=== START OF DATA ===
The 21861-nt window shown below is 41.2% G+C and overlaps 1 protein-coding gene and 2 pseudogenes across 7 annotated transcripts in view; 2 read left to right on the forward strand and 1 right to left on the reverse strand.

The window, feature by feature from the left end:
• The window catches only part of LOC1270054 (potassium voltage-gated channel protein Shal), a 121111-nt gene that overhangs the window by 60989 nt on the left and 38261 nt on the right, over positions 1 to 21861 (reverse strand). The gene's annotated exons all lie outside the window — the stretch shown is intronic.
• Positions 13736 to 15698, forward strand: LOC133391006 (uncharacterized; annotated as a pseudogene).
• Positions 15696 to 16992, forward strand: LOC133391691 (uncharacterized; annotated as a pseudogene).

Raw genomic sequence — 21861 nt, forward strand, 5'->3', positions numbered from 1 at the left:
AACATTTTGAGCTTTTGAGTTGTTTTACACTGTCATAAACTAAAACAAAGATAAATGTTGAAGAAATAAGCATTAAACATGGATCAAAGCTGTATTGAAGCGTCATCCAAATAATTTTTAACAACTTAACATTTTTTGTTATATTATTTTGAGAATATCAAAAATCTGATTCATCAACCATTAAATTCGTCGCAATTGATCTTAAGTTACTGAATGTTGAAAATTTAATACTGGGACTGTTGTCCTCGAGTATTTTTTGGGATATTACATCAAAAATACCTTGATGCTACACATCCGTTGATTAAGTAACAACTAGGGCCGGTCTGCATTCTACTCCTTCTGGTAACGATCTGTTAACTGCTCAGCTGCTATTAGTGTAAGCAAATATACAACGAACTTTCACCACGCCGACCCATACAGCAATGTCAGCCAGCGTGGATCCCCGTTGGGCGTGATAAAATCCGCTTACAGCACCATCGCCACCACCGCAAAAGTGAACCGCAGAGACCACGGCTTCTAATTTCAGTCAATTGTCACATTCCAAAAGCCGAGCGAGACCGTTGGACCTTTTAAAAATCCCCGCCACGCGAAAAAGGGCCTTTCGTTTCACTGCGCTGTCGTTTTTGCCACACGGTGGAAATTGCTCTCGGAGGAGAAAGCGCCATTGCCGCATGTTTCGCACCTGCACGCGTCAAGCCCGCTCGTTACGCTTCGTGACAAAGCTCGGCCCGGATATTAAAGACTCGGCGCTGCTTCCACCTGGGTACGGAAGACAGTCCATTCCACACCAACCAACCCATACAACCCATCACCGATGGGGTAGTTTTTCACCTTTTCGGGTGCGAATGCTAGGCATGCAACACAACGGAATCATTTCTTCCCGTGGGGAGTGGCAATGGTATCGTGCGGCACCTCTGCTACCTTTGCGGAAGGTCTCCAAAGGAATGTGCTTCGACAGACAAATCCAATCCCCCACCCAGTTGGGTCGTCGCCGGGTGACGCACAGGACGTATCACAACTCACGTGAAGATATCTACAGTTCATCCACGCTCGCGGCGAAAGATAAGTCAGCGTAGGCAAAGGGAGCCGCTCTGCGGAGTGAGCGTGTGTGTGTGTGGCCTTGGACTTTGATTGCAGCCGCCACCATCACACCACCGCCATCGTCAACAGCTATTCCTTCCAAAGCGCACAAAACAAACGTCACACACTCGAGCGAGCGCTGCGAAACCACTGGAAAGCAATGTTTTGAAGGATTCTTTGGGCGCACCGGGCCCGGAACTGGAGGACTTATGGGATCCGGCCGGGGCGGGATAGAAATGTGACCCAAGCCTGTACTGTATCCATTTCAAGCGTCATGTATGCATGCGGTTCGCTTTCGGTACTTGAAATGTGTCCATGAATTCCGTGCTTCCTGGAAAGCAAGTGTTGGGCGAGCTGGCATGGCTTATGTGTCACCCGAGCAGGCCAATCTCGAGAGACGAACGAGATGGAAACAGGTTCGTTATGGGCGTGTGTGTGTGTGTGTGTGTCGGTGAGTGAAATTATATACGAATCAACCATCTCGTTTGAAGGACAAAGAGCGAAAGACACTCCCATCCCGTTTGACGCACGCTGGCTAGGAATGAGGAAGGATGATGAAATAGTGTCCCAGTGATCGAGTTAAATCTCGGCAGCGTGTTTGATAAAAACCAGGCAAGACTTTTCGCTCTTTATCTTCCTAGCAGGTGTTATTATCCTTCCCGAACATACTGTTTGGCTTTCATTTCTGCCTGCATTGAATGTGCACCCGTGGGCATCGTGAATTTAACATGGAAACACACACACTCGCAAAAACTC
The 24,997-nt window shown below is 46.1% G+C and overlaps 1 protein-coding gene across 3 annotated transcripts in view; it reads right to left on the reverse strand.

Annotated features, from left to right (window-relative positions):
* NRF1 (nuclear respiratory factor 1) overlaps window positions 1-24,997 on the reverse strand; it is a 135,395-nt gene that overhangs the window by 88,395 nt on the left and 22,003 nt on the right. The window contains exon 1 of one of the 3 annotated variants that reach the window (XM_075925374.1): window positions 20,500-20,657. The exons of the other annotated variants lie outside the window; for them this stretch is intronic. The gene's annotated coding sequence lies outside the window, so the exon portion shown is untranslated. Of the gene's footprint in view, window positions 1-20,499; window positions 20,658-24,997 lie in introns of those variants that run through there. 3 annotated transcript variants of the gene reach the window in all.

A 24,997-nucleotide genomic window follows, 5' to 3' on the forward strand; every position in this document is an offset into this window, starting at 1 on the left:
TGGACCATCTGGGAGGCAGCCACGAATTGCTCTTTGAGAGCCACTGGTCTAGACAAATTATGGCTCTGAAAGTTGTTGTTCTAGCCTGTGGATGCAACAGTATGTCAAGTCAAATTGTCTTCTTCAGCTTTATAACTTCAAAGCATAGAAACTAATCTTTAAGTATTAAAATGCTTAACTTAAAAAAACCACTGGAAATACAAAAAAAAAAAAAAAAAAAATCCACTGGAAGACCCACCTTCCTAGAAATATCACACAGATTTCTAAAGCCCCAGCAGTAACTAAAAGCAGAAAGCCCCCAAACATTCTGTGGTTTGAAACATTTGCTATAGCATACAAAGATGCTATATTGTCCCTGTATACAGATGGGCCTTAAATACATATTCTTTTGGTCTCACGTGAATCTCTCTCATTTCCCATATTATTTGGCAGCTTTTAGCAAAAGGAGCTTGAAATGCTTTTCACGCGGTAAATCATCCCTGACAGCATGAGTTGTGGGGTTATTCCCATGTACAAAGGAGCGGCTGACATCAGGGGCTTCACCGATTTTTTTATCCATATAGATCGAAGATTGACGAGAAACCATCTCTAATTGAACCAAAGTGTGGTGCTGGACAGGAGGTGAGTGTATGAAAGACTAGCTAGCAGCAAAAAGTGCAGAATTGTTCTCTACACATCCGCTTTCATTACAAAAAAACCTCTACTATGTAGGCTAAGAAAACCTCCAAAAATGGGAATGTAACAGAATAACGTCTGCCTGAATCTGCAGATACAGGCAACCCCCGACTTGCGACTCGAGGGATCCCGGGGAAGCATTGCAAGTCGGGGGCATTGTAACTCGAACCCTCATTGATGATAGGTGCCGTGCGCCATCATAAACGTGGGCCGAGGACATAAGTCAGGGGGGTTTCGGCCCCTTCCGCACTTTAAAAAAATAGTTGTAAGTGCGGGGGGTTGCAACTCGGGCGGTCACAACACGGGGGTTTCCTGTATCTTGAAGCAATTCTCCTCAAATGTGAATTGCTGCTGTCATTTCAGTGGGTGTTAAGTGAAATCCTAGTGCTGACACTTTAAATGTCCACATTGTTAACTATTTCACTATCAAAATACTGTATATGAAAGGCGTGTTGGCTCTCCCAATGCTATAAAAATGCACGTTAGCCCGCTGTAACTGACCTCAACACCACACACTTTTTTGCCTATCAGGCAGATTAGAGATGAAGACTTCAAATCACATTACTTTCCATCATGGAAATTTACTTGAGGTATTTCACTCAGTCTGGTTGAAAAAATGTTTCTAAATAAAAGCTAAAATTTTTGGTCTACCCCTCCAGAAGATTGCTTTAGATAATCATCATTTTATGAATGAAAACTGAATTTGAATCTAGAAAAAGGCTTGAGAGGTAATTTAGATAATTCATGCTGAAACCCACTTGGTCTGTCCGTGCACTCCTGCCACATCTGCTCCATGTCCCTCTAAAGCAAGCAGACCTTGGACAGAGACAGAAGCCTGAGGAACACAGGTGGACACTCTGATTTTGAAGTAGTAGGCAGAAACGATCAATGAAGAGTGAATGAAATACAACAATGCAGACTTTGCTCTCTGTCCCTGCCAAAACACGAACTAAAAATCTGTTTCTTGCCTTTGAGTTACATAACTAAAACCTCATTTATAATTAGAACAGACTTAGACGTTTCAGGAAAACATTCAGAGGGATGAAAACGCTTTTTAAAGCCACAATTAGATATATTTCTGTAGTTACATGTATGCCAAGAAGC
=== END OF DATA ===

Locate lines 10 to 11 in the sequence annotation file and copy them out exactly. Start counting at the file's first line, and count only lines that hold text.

* NRF1 (nuclear respiratory factor 1) overlaps window positions 1-24,997 on the reverse strand; it is a 135,395-nt gene that overhangs the window by 88,395 nt on the left and 22,003 nt on the right. The window contains exon 1 of one of the 3 annotated variants that reach the window (XM_075925374.1): window positions 20,500-20,657. The exons of the other annotated variants lie outside the window; for them this stretch is intronic. The gene's annotated coding sequence lies outside the window, so the exon portion shown is untranslated. Of the gene's footprint in view, window positions 1-20,499; window positions 20,658-24,997 lie in introns of those variants that run through there. 3 annotated transcript variants of the gene reach the window in all.

A 24,997-nucleotide genomic window follows, 5' to 3' on the forward strand; every position in this document is an offset into this window, starting at 1 on the left: